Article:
Recently we heard about a new documentary that premiered in 2008 at the Vancouver International Film Festival - Blue Gold: World Water Wars. Since we're not exactly in a place where we can get our hands on the latest and greatest, we haven't been able to see it, but are dying to do so as soon as we can. Have any of you seen or heard about it? What did you think? Is it going to be another An Inconvenient Truth (the Al Gore documentary on Global Warming that we love)? If you've got a copy and you're done viewing it, we'd love for you to share!
Below is some blog love for One Drop - thanks for bringing up something that has been on our minds lately too Aaron!
i can't claim that phrase as my own - blue is the new green - but its something we've said around our office quite a bit lately. with all the attention given to the environmental or "green" movement over the past several years, it will probably be dwarfed by the attention that water will get over the next 10 years or so. This article seems to confirm that - A wake-up call on water use | csmonitor.com
in that article there is a link to a website that helps calculate your water footprint. i went through the extended calculator and was a bit shocked at how much water i use every year - about a half a million gallons. so in the course of two years i would go through this whole water tower:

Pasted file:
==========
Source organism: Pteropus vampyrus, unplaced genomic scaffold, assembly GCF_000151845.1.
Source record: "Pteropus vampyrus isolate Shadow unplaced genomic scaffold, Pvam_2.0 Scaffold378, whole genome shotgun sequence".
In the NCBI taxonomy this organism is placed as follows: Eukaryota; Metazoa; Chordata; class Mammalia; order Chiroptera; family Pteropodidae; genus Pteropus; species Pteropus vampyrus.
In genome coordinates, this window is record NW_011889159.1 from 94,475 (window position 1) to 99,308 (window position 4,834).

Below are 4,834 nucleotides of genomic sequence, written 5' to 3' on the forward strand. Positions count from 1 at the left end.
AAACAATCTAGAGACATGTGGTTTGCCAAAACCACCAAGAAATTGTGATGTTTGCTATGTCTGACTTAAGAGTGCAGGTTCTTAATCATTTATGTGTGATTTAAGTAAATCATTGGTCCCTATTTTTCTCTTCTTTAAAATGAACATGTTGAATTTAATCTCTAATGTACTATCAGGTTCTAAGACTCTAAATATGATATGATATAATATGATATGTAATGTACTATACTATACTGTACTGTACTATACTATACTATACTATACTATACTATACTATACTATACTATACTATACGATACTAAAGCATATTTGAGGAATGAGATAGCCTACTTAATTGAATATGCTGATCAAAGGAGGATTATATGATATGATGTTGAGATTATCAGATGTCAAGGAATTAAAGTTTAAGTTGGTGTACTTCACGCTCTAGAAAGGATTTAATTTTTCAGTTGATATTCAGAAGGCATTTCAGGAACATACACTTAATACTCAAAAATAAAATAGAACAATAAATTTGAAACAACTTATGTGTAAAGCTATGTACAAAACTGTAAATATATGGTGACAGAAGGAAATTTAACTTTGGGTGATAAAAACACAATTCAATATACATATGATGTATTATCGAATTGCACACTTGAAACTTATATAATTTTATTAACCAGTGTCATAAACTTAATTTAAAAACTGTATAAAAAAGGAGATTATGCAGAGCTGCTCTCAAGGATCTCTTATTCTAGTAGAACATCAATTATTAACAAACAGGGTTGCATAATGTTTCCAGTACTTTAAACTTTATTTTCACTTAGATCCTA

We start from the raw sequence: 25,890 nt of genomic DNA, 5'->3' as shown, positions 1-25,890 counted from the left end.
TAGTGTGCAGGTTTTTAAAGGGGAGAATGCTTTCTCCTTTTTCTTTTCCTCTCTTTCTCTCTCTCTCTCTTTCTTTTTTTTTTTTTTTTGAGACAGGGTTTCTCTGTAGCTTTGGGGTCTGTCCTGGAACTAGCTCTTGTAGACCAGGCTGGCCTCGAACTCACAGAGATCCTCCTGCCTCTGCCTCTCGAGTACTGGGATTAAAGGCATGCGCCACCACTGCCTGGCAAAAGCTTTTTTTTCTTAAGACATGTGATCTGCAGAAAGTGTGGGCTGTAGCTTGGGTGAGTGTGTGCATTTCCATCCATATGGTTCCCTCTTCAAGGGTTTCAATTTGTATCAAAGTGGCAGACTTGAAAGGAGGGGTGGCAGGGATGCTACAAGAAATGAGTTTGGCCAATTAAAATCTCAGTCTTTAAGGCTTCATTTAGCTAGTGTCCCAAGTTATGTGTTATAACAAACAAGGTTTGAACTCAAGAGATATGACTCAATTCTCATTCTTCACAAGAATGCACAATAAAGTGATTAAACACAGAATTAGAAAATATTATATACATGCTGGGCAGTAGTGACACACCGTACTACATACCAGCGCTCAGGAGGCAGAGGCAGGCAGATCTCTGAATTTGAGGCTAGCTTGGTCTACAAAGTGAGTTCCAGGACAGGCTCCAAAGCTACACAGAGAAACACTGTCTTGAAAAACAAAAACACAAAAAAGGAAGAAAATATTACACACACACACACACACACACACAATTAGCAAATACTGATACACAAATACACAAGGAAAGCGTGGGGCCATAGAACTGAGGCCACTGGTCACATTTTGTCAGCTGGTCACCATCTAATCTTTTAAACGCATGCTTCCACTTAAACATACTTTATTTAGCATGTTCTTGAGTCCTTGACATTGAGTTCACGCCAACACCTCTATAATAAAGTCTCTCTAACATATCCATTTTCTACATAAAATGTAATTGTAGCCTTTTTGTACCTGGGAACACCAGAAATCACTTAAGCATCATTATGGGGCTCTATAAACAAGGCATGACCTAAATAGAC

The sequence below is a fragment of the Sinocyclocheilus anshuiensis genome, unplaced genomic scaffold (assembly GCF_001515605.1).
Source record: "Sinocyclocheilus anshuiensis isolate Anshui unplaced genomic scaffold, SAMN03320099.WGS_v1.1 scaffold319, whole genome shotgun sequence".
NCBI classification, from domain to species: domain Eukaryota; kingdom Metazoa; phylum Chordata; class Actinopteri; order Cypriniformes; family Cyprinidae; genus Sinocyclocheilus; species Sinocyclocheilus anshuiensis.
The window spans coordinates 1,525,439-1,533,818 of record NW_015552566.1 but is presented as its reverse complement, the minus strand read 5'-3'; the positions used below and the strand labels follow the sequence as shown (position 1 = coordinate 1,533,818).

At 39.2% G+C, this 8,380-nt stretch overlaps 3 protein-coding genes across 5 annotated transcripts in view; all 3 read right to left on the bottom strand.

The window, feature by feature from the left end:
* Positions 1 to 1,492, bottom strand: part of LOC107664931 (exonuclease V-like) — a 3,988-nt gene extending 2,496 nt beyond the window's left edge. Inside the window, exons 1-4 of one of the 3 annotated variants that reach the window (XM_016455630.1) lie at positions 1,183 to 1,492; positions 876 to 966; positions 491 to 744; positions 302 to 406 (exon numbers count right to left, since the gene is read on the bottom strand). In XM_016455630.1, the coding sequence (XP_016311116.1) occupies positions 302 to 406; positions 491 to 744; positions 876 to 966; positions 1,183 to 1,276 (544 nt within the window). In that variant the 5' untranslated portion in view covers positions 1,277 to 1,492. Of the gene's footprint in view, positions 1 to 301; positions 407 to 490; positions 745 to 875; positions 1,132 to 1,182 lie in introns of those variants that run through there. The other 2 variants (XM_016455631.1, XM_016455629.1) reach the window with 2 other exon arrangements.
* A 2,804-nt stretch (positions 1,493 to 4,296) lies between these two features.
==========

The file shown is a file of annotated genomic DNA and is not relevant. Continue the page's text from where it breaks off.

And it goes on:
what about you? what's your footprint? Do you think it matters?
its interesting to me that the meat products i eat account for almost more than my actual water consumption at my apartment. its crazy to think how its all connected - the energy and water to make the grain to feed the cows to run the slaughterhouse to transport it to the store to keep it in my freezer. its a kindof hard for me to think about how my consumption here affects people in developing countries, but when you start connecting all the dots it really does make sense. and talking about water being put to good use - Healing Waters International just crossed a significant milestone- 75 million gallons of safe drinking water distributed to the poor! so to put that in perspective - it would almost fill the rose bowl (which holds 84 million gallons).
i know that interesting fact thanks to the LA county wastewater website (which also informed me that if all LA's wastewater was diverted there it would fill in 3.8 hours. now that would be a disgusting sight!)
i'll finish with a bit more of a pleasant thought -this all reminds me of a bumper sticker i used to have on my VW bus - "Live simply so that others may simply live"